Confucius once said, “Do something you love, and you will never work a day in your life.” It is this sort of passion that drives Tiana Kieso who worked as a medical doctor in Iraq for almost 15 years before moving to Chicago with her family in 1993 to start a career in public health.

In the years after graduating from medical school in Iraq, Dr. Kieso joined Kumait Health Center in Omara, a rural area in southern Iraq. As the first female physician on staff, she partnered with a midwife in 1982 to open the center’s first delivery room.

“Women would not go to a hospital to deliver their babies, because the doctors were all men,” she said. “The center had all the delivery equipment in a special room, but they couldn’t use it until I started.”

Kieso’s pioneering achievements didn’t come to an end when she moved to the U.S and stopped practicing medicine. After raising three children, she went on to earn a Master of Public Health from the University of Illinois at Chicago School of Public Health in 2004 and also gained certification as an asthma and nutrition educator, the latter from the UIC Neighborhoods Initiative Chicago Partnership for Health Promotion.

Today, Kieso works as a health education coordinator for the Near North Health Service Corporation, a nonprofit federally qualified health center that provides health care and social services to uninsured residents of Cabrini Green, Humboldt Park, West Garfield Park and other Near North side and Uptown communities. Here, Kieso teaches patients about their illnesses while they wait to see their doctors, a concept she introduced to the health center when she joined the team in the summer of 2007.

“This model was developed in a third-world country,” Kieso said. “In Iraq, women used to go to health clinics for follow-up exams for their pregnancies and for their childrens’ immunizations. As a physician, I saw 60 to 90 patients a day back then. And in the waiting area, there was a health educator who trained the women with the basic messages they needed to know about immunization, breast feeding and nutrition.”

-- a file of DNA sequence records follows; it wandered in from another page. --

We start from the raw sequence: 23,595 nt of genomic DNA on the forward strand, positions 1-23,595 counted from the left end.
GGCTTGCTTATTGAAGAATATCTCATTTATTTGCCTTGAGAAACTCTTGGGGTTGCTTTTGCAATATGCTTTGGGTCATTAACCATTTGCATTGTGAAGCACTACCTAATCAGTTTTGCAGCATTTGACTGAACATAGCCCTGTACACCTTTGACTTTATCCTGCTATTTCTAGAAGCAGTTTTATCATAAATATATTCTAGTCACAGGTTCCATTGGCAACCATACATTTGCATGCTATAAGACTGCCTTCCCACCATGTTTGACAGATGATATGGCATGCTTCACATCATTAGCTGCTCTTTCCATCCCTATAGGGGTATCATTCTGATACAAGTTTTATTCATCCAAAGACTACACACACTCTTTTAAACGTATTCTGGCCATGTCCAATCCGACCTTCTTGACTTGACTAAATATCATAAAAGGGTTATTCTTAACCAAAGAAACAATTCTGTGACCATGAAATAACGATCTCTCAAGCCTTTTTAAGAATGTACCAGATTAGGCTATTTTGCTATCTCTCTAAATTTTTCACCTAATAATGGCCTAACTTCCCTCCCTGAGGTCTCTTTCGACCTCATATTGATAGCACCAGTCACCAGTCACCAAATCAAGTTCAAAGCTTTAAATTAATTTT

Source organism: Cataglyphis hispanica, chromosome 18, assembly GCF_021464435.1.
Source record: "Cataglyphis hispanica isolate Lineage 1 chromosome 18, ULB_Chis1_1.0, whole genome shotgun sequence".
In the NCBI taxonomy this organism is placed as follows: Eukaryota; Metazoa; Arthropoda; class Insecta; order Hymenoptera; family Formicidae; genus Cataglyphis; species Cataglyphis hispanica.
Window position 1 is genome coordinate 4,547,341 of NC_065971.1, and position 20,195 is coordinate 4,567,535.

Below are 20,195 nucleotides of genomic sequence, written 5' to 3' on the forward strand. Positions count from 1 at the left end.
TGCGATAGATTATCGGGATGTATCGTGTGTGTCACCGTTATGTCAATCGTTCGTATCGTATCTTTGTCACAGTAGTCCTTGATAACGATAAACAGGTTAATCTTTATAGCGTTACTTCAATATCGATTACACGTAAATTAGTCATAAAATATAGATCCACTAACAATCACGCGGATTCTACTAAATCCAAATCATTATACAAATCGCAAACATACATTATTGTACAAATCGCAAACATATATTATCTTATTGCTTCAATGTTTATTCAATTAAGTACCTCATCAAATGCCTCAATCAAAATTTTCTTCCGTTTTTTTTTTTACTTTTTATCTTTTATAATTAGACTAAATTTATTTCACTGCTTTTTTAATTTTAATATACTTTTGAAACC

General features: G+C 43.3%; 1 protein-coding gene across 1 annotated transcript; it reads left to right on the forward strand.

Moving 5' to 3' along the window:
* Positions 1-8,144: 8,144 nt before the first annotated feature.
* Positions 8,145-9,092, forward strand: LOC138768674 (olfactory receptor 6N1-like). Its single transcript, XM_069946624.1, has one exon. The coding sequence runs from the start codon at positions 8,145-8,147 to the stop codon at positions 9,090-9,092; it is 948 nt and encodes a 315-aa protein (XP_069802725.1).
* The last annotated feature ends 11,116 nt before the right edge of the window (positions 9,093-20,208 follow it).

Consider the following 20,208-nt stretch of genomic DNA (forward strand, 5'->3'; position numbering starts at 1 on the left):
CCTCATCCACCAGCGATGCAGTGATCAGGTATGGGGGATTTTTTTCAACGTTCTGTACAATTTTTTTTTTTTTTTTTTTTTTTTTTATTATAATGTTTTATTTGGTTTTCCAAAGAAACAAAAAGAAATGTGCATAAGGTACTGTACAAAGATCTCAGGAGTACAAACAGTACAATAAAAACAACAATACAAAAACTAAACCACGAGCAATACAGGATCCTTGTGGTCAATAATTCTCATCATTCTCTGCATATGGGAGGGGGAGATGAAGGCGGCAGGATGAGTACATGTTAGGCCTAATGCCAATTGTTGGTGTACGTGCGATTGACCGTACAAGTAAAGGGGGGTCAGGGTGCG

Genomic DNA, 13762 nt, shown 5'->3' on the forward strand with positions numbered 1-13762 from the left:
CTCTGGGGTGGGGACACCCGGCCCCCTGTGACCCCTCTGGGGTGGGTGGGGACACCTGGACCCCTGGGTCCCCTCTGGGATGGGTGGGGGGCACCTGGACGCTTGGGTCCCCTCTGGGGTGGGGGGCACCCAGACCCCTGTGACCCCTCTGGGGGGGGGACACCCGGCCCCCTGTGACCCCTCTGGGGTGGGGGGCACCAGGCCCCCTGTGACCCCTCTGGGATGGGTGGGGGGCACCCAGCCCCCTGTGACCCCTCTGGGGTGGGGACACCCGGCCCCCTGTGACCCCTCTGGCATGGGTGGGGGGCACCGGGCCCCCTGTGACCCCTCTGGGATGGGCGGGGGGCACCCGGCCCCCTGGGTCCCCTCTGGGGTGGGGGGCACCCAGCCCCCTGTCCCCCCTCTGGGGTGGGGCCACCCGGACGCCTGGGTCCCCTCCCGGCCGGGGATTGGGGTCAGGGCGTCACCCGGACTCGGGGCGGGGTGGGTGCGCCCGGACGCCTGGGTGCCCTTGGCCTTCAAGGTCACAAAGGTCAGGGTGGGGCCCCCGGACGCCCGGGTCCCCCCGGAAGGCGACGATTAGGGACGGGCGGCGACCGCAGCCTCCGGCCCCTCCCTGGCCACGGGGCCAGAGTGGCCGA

Her waiting room conversations today have evolved since her days at the health center in Iraq, and they draw on a wide variety of medical training and life experiences. Kieso teaches patients how to manage diabetes, high blood pressure, high cholesterol, sleeping problems and other chronic illnesses.

“Patients visit a doctor for 15 minutes only,” she said. “How much can the doctor tell them?”

Though the model is gaining momentum in the U.S., Kieso admits it comes with challenges. “It’s the same concept but not as easy as it was in Iraq. Within the first two to three months, I’ve seen about 600 patients, but we still need to prove our point here, ask for funding, and this all takes time.”

The Near North centers offer many programs including nutrition services, social services, HIV education, case management, Healthy Start/Healthy Families programs and even cooking classes. Kieso has also begun group classes on stress management and meditation.

“Managing an illness involves a multidisciplinary approach, and repetition will help them adapt to healthy behavior,” she said. “I am trying to link all the good services here. I want the diabetes patients to use our cooking classes and our social workers and our therapy.”

While Kieso has started collecting data to support her public health education model, her commitment toward helping people extends not just to her patients. As a way to give back to her alma mater and provide a valuable experience to future public health leaders, she hires UIC SPH students as interns.